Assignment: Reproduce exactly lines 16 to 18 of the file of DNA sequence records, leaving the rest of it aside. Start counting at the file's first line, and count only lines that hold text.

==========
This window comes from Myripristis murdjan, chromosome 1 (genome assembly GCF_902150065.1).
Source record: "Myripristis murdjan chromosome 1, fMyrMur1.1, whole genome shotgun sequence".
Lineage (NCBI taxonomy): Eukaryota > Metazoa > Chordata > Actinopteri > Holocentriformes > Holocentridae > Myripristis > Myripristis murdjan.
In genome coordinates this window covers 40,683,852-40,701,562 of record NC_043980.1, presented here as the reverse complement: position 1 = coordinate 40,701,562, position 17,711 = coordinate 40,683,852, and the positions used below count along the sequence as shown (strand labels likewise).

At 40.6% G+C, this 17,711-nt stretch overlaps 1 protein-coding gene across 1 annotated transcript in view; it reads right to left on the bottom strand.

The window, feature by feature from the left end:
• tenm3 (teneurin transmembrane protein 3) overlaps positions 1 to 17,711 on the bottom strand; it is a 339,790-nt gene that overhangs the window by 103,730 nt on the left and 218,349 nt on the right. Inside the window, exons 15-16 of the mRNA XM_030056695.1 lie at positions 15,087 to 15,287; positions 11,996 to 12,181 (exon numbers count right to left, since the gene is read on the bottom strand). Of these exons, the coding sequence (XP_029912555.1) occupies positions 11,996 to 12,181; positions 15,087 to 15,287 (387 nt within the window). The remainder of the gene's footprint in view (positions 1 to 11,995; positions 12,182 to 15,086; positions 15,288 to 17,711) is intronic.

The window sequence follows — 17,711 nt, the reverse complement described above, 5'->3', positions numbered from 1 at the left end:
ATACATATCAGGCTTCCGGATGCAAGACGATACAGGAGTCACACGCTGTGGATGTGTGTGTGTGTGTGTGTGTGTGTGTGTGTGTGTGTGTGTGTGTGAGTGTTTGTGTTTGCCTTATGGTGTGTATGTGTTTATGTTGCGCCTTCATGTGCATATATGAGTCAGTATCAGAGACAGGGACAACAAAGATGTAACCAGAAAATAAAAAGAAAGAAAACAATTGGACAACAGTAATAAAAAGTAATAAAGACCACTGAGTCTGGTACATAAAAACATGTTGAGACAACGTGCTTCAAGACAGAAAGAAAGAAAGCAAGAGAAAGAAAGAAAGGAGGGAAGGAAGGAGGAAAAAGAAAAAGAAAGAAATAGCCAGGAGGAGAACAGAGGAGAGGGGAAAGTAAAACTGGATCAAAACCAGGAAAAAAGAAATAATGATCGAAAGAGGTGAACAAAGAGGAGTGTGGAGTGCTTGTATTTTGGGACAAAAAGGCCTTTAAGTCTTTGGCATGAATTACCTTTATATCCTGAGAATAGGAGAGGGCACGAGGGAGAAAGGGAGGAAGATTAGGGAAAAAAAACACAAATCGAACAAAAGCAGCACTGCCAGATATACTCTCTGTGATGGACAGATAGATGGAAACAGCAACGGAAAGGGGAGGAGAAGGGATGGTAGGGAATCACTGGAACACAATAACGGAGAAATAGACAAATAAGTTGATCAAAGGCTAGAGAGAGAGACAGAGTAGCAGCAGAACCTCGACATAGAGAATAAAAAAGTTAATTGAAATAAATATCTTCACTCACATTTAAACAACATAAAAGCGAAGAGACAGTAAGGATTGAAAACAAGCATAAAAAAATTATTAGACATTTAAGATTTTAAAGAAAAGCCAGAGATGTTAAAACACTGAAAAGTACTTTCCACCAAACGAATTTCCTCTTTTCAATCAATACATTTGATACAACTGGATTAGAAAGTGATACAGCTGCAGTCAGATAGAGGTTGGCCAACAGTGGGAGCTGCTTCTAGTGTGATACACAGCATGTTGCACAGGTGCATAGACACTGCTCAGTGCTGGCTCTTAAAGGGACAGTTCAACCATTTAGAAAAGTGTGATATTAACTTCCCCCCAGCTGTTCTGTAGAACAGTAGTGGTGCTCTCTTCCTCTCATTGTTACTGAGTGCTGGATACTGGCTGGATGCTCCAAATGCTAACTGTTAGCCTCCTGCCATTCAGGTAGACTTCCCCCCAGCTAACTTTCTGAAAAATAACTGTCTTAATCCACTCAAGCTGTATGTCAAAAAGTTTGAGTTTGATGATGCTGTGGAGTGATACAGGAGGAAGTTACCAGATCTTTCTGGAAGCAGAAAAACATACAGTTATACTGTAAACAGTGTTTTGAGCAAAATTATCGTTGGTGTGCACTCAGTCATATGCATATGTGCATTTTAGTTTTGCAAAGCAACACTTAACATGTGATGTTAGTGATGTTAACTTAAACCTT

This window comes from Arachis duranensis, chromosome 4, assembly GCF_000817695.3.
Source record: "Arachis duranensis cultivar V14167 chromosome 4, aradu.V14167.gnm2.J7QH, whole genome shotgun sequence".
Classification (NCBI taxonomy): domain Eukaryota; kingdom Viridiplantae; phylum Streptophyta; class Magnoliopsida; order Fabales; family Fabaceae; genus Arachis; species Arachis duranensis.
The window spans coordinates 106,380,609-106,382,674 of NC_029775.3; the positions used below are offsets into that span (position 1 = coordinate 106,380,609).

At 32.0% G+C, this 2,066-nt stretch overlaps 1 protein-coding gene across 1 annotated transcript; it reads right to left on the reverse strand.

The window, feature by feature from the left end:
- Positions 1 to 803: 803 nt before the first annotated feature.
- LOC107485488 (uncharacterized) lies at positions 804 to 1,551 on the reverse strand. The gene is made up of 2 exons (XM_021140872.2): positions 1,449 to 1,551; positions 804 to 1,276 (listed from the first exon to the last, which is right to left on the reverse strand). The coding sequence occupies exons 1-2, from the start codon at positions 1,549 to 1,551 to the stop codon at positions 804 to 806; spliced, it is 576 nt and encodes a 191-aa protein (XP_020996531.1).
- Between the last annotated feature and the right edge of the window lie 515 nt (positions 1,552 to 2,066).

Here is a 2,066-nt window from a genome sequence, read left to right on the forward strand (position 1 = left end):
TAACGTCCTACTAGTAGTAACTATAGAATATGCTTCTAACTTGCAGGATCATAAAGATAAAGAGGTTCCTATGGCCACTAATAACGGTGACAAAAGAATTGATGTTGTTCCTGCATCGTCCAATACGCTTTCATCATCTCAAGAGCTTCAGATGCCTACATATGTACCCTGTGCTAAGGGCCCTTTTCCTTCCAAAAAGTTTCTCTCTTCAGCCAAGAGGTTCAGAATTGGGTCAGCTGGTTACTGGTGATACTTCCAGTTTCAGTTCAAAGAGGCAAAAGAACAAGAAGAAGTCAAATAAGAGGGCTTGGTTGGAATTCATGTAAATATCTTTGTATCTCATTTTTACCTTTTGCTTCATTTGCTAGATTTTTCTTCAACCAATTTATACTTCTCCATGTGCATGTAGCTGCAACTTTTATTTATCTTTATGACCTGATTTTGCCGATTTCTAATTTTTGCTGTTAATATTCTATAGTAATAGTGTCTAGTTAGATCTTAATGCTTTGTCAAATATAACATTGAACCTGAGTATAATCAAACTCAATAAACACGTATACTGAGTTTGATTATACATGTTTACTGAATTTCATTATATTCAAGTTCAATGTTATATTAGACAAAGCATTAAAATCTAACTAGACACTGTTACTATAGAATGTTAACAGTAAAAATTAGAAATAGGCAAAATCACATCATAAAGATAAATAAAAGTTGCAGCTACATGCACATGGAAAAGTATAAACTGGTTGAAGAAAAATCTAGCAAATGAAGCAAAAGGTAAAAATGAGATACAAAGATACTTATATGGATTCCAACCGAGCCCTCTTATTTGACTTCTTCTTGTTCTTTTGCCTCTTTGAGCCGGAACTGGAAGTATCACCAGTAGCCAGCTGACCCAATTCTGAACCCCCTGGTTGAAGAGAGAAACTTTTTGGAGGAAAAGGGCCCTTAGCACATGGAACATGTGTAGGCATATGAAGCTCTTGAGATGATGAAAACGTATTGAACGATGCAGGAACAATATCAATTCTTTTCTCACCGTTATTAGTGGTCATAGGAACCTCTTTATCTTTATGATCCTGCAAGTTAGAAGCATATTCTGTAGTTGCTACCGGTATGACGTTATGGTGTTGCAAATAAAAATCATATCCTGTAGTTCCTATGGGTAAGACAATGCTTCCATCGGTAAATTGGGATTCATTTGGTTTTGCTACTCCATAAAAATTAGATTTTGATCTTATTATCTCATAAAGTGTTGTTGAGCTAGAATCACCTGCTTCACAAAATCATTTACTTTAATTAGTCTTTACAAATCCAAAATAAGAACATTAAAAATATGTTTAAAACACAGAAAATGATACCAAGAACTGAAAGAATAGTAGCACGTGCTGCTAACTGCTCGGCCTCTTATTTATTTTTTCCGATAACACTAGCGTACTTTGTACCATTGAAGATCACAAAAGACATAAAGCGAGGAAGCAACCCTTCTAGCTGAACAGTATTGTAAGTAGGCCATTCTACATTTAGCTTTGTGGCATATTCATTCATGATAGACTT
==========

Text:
- Positions 1 to 803: 803 nt before the first annotated feature.
- LOC107485488 (uncharacterized) lies at positions 804 to 1,551 on the reverse strand. The gene is made up of 2 exons (XM_021140872.2): positions 1,449 to 1,551; positions 804 to 1,276 (listed from the first exon to the last, which is right to left on the reverse strand). The coding sequence occupies exons 1-2, from the start codon at positions 1,549 to 1,551 to the stop codon at positions 804 to 806; spliced, it is 576 nt and encodes a 191-aa protein (XP_020996531.1).
- Between the last annotated feature and the right edge of the window lie 515 nt (positions 1,552 to 2,066).